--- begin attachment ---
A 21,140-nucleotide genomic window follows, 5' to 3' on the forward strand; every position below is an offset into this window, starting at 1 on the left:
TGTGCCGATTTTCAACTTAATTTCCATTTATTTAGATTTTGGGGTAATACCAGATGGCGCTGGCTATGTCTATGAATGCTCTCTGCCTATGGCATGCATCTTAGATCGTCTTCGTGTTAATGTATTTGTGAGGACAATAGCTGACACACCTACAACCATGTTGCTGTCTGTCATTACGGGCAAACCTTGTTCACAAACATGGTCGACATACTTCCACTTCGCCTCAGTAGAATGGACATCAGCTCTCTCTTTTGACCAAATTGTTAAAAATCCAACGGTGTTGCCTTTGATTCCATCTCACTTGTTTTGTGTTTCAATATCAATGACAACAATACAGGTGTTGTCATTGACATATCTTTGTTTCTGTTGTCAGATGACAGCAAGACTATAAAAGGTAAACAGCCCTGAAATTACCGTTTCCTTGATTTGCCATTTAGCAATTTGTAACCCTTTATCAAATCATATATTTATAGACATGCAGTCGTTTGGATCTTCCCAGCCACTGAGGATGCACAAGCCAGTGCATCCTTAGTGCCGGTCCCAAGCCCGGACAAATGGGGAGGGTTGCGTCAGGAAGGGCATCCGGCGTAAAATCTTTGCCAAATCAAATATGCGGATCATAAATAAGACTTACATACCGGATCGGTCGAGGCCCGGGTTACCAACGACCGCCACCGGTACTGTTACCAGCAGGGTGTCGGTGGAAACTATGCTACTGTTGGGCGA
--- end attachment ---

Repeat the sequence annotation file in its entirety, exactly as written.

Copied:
A 21,140-nucleotide genomic window follows, 5' to 3' on the forward strand; every position below is an offset into this window, starting at 1 on the left:
TGTGCCGATTTTCAACTTAATTTCCATTTATTTAGATTTTGGGGTAATACCAGATGGCGCTGGCTATGTCTATGAATGCTCTCTGCCTATGGCATGCATCTTAGATCGTCTTCGTGTTAATGTATTTGTGAGGACAATAGCTGACACACCTACAACCATGTTGCTGTCTGTCATTACGGGCAAACCTTGTTCACAAACATGGTCGACATACTTCCACTTCGCCTCAGTAGAATGGACATCAGCTCTCTCTTTTGACCAAATTGTTAAAAATCCAACGGTGTTGCCTTTGATTCCATCTCACTTGTTTTGTGTTTCAATATCAATGACAACAATACAGGTGTTGTCATTGACATATCTTTGTTTCTGTTGTCAGATGACAGCAAGACTATAAAAGGTAAACAGCCCTGAAATTACCGTTTCCTTGATTTGCCATTTAGCAATTTGTAACCCTTTATCAAATCATATATTTATAGACATGCAGTCGTTTGGATCTTCCCAGCCACTGAGGATGCACAAGCCAGTGCATCCTTAGTGCCGGTCCCAAGCCCGGACAAATGGGGAGGGTTGCGTCAGGAAGGGCATCCGGCGTAAAATCTTTGCCAAATCAAATATGCGGATCATAAATAAGACTTACATACCGGATCGGTCGAGGCCCGGGTTACCAACGACCGCCACCGGTACTGTTACCAGCAGGGTGTCGGTGGAAACTATGCTACTGTTGGGCGA